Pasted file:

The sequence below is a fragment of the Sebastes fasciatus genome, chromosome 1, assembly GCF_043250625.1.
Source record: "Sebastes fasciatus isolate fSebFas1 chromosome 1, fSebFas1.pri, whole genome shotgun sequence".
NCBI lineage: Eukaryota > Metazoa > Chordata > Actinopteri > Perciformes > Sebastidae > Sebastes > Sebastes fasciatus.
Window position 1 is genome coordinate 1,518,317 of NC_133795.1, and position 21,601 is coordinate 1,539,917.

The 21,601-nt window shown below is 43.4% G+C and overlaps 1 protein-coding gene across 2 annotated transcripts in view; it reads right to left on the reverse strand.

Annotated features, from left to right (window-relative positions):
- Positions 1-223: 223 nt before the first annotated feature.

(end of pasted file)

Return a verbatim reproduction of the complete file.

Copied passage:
The sequence below is a fragment of the Sebastes fasciatus genome, chromosome 1, assembly GCF_043250625.1.
Source record: "Sebastes fasciatus isolate fSebFas1 chromosome 1, fSebFas1.pri, whole genome shotgun sequence".
NCBI lineage: Eukaryota > Metazoa > Chordata > Actinopteri > Perciformes > Sebastidae > Sebastes > Sebastes fasciatus.
Window position 1 is genome coordinate 1,518,317 of NC_133795.1, and position 21,601 is coordinate 1,539,917.

The 21,601-nt window shown below is 43.4% G+C and overlaps 1 protein-coding gene across 2 annotated transcripts in view; it reads right to left on the reverse strand.

Annotated features, from left to right (window-relative positions):
- Positions 1-223: 223 nt before the first annotated feature.